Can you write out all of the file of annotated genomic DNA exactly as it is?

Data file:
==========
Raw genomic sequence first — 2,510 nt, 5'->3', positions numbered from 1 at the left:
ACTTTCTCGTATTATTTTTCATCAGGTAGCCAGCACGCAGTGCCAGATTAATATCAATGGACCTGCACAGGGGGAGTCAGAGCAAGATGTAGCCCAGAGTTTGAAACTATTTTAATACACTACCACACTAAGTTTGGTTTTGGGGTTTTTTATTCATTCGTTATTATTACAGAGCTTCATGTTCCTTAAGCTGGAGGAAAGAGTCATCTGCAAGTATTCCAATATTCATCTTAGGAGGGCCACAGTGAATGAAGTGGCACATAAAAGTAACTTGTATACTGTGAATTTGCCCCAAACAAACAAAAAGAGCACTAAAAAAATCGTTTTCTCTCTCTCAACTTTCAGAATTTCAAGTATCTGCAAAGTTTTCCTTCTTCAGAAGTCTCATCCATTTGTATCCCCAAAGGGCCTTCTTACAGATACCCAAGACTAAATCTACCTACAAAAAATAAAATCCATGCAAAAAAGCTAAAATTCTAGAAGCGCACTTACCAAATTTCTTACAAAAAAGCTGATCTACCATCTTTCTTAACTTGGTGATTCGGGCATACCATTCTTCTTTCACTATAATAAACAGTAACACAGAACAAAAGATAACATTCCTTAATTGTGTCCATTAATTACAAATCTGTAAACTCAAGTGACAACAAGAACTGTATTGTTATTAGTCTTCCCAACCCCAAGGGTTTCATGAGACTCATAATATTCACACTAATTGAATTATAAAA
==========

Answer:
Raw genomic sequence first — 2,510 nt, 5'->3', positions numbered from 1 at the left:
ACTTTCTCGTATTATTTTTCATCAGGTAGCCAGCACGCAGTGCCAGATTAATATCAATGGACCTGCACAGGGGGAGTCAGAGCAAGATGTAGCCCAGAGTTTGAAACTATTTTAATACACTACCACACTAAGTTTGGTTTTGGGGTTTTTTATTCATTCGTTATTATTACAGAGCTTCATGTTCCTTAAGCTGGAGGAAAGAGTCATCTGCAAGTATTCCAATATTCATCTTAGGAGGGCCACAGTGAATGAAGTGGCACATAAAAGTAACTTGTATACTGTGAATTTGCCCCAAACAAACAAAAAGAGCACTAAAAAAATCGTTTTCTCTCTCTCAACTTTCAGAATTTCAAGTATCTGCAAAGTTTTCCTTCTTCAGAAGTCTCATCCATTTGTATCCCCAAAGGGCCTTCTTACAGATACCCAAGACTAAATCTACCTACAAAAAATAAAATCCATGCAAAAAAGCTAAAATTCTAGAAGCGCACTTACCAAATTTCTTACAAAAAAGCTGATCTACCATCTTTCTTAACTTGGTGATTCGGGCATACCATTCTTCTTTCACTATAATAAACAGTAACACAGAACAAAAGATAACATTCCTTAATTGTGTCCATTAATTACAAATCTGTAAACTCAAGTGACAACAAGAACTGTATTGTTATTAGTCTTCCCAACCCCAAGGGTTTCATGAGACTCATAATATTCACACTAATTGAATTATAAAA